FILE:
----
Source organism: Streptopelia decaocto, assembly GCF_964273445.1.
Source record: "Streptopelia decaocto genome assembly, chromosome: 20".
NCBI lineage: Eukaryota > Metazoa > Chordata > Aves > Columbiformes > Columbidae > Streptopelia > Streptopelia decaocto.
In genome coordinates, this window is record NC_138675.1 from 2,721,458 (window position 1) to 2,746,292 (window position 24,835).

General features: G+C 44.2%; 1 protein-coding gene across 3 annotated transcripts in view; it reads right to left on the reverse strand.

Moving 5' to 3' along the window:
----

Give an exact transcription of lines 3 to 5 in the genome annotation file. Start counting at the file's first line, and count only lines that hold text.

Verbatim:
NCBI lineage: Eukaryota > Metazoa > Chordata > Aves > Columbiformes > Columbidae > Streptopelia > Streptopelia decaocto.
In genome coordinates, this window is record NC_138675.1 from 2,721,458 (window position 1) to 2,746,292 (window position 24,835).

General features: G+C 44.2%; 1 protein-coding gene across 3 annotated transcripts in view; it reads right to left on the reverse strand.